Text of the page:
Self Regulatory Stimulation

“Why do you always have a Sharpie in your pocket” – Literally everyone, any time I go anywhere. Well guys, it’s what it takes to get me through your daily insistence on being obnoxiously normal.

Self Regulatory Stimulation is more commonly known as ‘stimming’ or ‘stims’, and actually the origin of my blog name. Stimming is the root of quite a common autistic stereotype: hand flapping. While it’s not technically wrong, and a lot of us are guilty of it, this is one of those things that has become very damaging to us as a society.

Autism and ADHD share a lot of similarities, particularly the need to have a constant level of sensory input. My previous post discussed what can happen if there is too much of this information, but there are equal instances of there being too little as well. Stimming, in whatever form, is an unconscious mechanism employed to regulate our ‘mental energies’. It’s a way of releasing energy in the case of overload, or a way of increasing the input in the form of tactile feedback. In most cases; when it isn’t actively suppressed, stimming can become a reflex to us. Almost a comfort blanket to protect us from the ever confusing world of neurotypicals.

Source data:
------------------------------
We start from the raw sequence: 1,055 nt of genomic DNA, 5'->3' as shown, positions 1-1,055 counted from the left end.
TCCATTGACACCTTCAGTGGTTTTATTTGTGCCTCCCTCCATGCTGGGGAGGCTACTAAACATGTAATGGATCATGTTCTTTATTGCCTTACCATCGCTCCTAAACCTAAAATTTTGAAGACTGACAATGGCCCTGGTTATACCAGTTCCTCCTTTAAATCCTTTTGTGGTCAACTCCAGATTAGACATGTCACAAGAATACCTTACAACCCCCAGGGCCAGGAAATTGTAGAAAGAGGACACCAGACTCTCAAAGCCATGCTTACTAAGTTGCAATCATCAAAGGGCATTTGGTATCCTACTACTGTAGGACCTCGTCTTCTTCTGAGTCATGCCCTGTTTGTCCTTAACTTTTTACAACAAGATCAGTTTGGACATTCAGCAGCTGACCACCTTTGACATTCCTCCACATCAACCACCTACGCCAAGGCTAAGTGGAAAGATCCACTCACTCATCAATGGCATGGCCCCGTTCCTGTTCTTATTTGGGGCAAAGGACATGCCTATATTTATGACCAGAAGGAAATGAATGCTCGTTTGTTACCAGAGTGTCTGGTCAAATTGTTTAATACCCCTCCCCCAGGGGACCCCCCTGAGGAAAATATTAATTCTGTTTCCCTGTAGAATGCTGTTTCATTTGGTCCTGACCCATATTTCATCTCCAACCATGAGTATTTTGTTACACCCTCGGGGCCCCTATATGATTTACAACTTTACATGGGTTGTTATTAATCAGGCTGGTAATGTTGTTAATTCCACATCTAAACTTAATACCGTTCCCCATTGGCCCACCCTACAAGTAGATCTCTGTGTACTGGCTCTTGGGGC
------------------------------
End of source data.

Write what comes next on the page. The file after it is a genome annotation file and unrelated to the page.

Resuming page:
Staving off a shutdown? Whack in some headphones, choose a solid drum beat (anything other than Bring Me The Horizon – Shadow Moses is utterly unnaceptable) and just finger tap your way to neutrality.

Some of us chew, some of us fidget, some of us flap. All are valid forms of stimming, as is anything that isn’t incredibly damaging (such as headbutting walls). Personally, I fiddle with or twirl a pen. Specifically a Sharpie, since carrying one seemed to be a pre-requisite of being a lighting technician. I’ve been through several ‘fidget cubes’ and other such stim toys, but ultimately they’re far too bulky to carry everywhere and I always end up back at my trusty Sharpie.

A few weeks ago someone posted this in an Autism Facebook group:

This lead to several requests and comments of parodies to certain songs, replacing particular words with flappy. Hence, a blog is born. Go have a listen to Pharrell Williams – Happy, but replace happy with flappy, and clap with flap. I promise you’ll have a way better day, and you’ll never hear the song the same again.

I’m aware I have a slightly distorted morale compass when it comes to Autism jokes and memes, however there is a general rules of thumb. The above image fits into these constraints, and for anyone wishing to learn more see my blog post “Meme Culture”.

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